You may have read a previous post all about where to start with core vocabulary and communication boards for students who are nonverbal or minimally verbal. I have gotten a some great messages about AAC and core vocabulary success, but also questions on what to do next. Well, I’ve got a great roadmap for you!
Where to Start with Core Vocabulary
If you have not read the post on AAC and Abuse in kids who are nonverbal or minimally verbal, please pop over and do so. There you will find a FREE communication board you can place near the door in your classroom to teach the word “GO”. Recently I was talking to a teacher who had great success using that FREEBIE board. He found his student was able to learn the word and effectively use the board to communicate places to go within one school week.
More importantly it shows that with consistent use, communication boards can be successful for students. His question, of course, was what to do next?
To answer that question and give everyone some guidance, below you will find a road map to introducing core vocabulary.
What Word Should I Teach First?
As the last post on AAC suggested, teaching the word ‘GO’ is a great place to start. You will find there’s lots of practical uses for the word in the classroom.
So what next?
Here are the next 4 words to attack as part of your Core Vocabulary training:
AND, just because we love our readers, here is a FREEBIE communication board with these words as a visual to start. It will remind you of your target words and allow a student to not get overwhelmed with all the core vocab at once.
Please, please, please print it and get it going in your classroom- It will help!
But Wait… How Do I Teach the Words?
I am so glad you asked…because if you think you can plop this board (or any board) in front of a student and they will start talking with it, you’re wrong.
What we do as a teacher matters.
To start, you will have to model, model, model how to use the board. That means to start YOU will be the one using the board the most. Every time you say any word on the board, point to the word. You can still talk normally, in full sentences or in fragments- but you have to give meaning to the words and images on the board by referencing them as you speak.
Next, you have to allow for plenty of wait time. If you think about using a communication board as a learning a new language, you understand how important it is to allow lots of wait time for a student to process the words and icons and translate them into something they understand.
Then start with hand-over-hand or hand-under-hand assistance. You want to converse with your student and allow them to share information with you- but they must do it with the board. Anywhere they want to go, they must touch the ‘GO’ icon. Anything they want, they must touch the ‘WANT’ icon. Ask lots of yes and no questions, and require them to use the corresponding icons. That can be with hand-over-hand assistance, but they must reference the icon for you to move on. You can’t ask a question, wait for an answer, and then when you don’t get one move on. Using the board can’t be an option, it has to be a requirement.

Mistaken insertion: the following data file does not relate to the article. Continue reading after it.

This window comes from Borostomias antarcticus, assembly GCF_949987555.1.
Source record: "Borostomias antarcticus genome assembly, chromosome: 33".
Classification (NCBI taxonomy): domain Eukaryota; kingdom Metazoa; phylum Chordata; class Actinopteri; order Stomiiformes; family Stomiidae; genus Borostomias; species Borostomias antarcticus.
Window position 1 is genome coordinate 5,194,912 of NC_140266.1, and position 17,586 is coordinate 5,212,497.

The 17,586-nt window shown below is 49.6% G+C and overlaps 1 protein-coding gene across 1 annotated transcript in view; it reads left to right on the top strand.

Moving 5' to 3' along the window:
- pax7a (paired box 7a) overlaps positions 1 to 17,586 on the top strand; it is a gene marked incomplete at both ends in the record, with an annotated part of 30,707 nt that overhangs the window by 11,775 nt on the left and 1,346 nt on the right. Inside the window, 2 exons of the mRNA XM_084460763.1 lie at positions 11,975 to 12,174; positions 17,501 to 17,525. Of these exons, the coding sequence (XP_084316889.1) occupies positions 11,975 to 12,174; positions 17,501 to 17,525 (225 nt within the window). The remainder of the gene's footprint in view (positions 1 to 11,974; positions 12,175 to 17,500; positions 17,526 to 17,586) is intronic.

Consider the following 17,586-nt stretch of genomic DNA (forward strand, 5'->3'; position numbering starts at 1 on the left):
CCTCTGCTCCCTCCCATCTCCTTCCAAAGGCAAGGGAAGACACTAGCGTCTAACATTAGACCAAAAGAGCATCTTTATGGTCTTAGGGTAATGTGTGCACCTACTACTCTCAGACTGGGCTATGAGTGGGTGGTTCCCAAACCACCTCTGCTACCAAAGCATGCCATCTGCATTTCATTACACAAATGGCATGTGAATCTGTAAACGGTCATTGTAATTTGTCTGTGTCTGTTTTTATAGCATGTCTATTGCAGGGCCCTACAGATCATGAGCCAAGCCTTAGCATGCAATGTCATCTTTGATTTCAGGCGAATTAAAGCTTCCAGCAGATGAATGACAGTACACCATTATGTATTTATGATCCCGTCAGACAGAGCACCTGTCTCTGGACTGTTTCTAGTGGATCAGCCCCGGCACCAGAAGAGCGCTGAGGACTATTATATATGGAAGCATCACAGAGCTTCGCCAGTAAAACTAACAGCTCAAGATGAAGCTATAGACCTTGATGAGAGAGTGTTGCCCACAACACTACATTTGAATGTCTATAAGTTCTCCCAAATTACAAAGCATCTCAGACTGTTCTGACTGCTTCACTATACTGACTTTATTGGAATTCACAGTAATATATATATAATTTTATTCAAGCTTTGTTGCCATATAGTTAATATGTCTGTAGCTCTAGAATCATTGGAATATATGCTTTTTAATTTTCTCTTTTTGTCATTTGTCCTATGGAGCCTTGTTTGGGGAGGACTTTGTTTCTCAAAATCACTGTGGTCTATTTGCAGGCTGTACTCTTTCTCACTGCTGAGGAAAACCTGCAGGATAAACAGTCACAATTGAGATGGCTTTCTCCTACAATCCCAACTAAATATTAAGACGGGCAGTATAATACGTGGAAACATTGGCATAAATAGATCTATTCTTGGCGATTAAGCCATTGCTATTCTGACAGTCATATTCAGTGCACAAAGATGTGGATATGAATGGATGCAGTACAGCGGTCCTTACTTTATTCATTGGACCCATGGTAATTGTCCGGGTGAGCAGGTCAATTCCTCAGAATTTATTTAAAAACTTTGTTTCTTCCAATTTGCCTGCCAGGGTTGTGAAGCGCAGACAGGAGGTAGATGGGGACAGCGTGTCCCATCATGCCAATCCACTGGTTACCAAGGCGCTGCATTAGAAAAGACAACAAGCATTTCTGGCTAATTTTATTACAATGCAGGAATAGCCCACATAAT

Finally, link the words to real life by making two or three word combinations with fringe core vocabulary or real life items in the classroom. For example, targeting the word ‘want’ may look like pointing to the student, pointing to the icon, and then pointing to the item that the student desires. All of the words in a sentence do not have to be icons on the board. Start to string together sentences, just make sure the board is part of that sequence.
From there, it is time to expand the board to include more core vocabulary and repeat the process with the new words that you’re targeting. More than 80% of all spoken language derives from a core vocabulary of about 250 words. That might seem like a lot, but even learning the first 25 words can get you access to a big big bulk of oral language.
Knowing Where to Start With Core Vocabulary is Half the Battle
Knowing the words and making change in a student’s communication mode are two different things. A student learning new vocabulary may need anywhere from 50-350 repetitions before mastering the word. It is a long haul. You also have to get as many people to buy in as possible- that includes your classroom aides, parents, the PE teacher. Everyone. It takes a lot to get to 350 repetitions. If it’s just you and you alone, then it will take longer to get to mastery. Get the cavalry in for this one!
The other part is the consistency. You have to make it a part of the routine the board must always be present. You must also be consistent with modeling as well as constantly asking your student to speak with it, even if they are verbal.
Cavalry and consistency are the other halves of the battle… so get the board and get to it. Having a mode of communication is empowering- and you will see change following the steps laid out above. No go forth and teach on!